“You can discover more about a person in an hour of play than in a year of conversation." - Plato
In our culture, we think about play the same way the way we think about desserts -
Desserts are a reward for eating healthy foods.
Play is a break after focusing on learning and work.
Desserts are something we enjoy, but are not good for you.
Play is fun, but it will not help you succeed in school or in life.
Desserts were at the top of the food pyramid, to be eaten infrequently.
Play is an occasional indulgence, not a necessary part of our daily routine.
Yet, research shows what we knew intuitively as a child –
PLAY is how we learn
PLAY is how we acquire the skills to creatively and successfully adapt to new situations
PLAY is essential for our emotional and physical health.
This is why Einstein called play “the highest form of research”, the U.N. said that play is “the right of every child”, and Peter Gray, a psychology researcher and scholar, described play as “an expression of freedom".
There was a time, not so long ago, when play was the focus of young children’s lives.
Twenty years ago, when I asked the four-year-olds in my class what they liked about school, their responses captured the joyful essence of childhood play: “I’m having fun! That’s what school is for.” “This is the best school in the whole world because we play everywhere we go!”.
Play is an inherent aspect of human nature - and it's not just for children.
To quote Stuart Brown, founder of the National Institute for Play, “A lack of play should be treated like malnutrition – it’s a health risk to your body and mind.”
George Bernard Shaw recognized this when he said, “We don’t stop playing because we grow old. We grow old because we stop playing.”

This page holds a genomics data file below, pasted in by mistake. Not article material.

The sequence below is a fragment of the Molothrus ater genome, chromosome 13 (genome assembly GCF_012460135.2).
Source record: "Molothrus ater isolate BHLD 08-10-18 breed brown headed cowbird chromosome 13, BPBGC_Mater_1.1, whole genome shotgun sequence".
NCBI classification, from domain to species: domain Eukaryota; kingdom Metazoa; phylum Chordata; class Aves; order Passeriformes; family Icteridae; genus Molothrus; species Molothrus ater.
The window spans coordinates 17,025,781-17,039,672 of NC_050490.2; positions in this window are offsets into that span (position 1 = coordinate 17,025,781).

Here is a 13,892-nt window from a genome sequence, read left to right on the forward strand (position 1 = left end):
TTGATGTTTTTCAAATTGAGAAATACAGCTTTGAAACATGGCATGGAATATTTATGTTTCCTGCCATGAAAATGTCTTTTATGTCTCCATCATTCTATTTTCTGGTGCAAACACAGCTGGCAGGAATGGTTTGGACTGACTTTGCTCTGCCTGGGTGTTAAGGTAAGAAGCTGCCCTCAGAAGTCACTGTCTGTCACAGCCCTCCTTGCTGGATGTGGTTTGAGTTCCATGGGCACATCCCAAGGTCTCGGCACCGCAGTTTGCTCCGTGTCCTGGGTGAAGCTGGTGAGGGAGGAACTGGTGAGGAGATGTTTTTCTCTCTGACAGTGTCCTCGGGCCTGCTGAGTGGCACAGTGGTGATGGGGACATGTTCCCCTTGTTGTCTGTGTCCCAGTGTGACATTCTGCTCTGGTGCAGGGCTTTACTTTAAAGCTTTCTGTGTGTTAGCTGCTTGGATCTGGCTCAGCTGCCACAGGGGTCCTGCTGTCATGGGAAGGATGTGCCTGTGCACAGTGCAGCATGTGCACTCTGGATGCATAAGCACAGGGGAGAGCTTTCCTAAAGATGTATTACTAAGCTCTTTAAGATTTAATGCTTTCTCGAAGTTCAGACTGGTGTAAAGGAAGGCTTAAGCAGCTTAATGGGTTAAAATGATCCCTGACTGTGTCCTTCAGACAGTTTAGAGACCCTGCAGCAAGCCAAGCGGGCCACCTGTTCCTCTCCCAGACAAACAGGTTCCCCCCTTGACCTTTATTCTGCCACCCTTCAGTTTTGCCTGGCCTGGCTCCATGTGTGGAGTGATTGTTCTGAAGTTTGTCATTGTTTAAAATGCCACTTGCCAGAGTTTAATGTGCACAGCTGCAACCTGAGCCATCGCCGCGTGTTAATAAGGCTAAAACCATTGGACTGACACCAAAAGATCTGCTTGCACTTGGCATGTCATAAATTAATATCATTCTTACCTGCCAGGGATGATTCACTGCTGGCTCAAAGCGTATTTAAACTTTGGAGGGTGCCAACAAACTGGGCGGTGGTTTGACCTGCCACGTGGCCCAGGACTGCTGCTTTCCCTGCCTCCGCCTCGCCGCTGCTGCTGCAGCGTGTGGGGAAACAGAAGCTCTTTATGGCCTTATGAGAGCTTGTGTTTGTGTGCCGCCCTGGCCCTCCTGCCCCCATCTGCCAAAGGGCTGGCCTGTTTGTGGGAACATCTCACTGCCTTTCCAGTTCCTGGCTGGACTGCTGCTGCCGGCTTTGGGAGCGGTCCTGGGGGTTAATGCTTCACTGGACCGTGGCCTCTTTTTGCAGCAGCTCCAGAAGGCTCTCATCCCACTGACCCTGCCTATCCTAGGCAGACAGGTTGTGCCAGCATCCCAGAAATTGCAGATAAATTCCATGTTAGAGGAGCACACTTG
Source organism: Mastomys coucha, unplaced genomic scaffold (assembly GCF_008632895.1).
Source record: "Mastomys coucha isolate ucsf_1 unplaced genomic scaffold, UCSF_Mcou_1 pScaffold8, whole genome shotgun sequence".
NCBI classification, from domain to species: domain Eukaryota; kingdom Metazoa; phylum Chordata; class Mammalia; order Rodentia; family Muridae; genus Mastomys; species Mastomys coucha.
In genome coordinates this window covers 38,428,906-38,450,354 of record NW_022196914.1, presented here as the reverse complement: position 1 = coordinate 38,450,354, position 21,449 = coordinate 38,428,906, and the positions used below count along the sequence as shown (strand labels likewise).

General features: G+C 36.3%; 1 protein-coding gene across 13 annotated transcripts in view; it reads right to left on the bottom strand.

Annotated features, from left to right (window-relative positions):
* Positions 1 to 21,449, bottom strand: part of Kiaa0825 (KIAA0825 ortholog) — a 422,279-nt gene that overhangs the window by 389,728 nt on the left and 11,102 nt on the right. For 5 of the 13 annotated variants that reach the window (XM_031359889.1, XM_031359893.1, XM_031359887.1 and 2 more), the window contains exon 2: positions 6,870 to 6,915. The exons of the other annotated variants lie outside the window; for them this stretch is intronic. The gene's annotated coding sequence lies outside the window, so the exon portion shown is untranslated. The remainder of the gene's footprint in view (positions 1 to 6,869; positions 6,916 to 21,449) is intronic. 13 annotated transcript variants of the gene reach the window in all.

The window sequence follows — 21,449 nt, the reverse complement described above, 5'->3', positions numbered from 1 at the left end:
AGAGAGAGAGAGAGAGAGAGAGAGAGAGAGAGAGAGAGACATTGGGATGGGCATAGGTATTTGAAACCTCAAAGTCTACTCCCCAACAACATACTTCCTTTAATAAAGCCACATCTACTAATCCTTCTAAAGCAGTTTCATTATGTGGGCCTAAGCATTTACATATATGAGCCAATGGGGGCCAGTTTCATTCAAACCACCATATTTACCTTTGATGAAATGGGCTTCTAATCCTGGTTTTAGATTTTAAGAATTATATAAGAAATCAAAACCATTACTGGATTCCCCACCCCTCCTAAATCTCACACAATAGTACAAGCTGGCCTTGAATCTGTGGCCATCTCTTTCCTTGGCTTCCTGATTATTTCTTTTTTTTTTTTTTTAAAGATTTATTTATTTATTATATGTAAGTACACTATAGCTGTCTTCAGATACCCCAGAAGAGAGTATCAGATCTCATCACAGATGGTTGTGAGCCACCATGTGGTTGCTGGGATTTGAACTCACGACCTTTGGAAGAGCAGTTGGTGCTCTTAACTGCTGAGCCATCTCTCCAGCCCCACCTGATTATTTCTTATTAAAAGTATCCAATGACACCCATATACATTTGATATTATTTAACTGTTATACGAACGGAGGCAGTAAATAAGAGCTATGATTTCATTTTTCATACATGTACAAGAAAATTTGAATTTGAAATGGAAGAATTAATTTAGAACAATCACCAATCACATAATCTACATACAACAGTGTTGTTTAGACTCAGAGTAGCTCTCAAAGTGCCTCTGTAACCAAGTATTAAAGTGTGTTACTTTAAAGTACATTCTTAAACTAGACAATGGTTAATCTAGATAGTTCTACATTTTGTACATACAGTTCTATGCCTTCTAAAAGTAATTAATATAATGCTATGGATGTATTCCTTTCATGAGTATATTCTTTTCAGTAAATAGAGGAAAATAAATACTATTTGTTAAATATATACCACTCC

Yet, in the quest for higher test scores and a “younger is better” attitude toward everything from reading to competitive sports, play has been disappearing from young children’s lives at a rapid pace during the past 20 years.
And, when was the last time you heard an adult say, “I need to make more time for play in my schedule”?
Times have changed, and children know and feel it.
This year, when the children in my class made a video describing what they liked about their teachers, one response in particular tugged at my heart. The child said simply “I love that you let us play.”
Things don’t have to stay this way.
We need to turn our thinking upside down, and put play at the bottom of the educational pyramid for young children. We can return play to its rightful place as the way young children learn about themselves and the world around them. And we can keep it as an essential element of our daily life regardless of our age. Other countries have done it (Finland is just one of them), and we can too.
I, like so many early childhood educators, am a passionate advocate for play. I see its power in my preschool classroom. I feel its joy when I allow myself to experience it.
This past year I had the privilege of being part of a Defending the Early Years task force focused on play and its essential role in human development. It was a deeply rewarding experience that expanded my awareness of the extensive body of literature validating what children, parents, and early childhood educators have intuitively known abut the importance of play.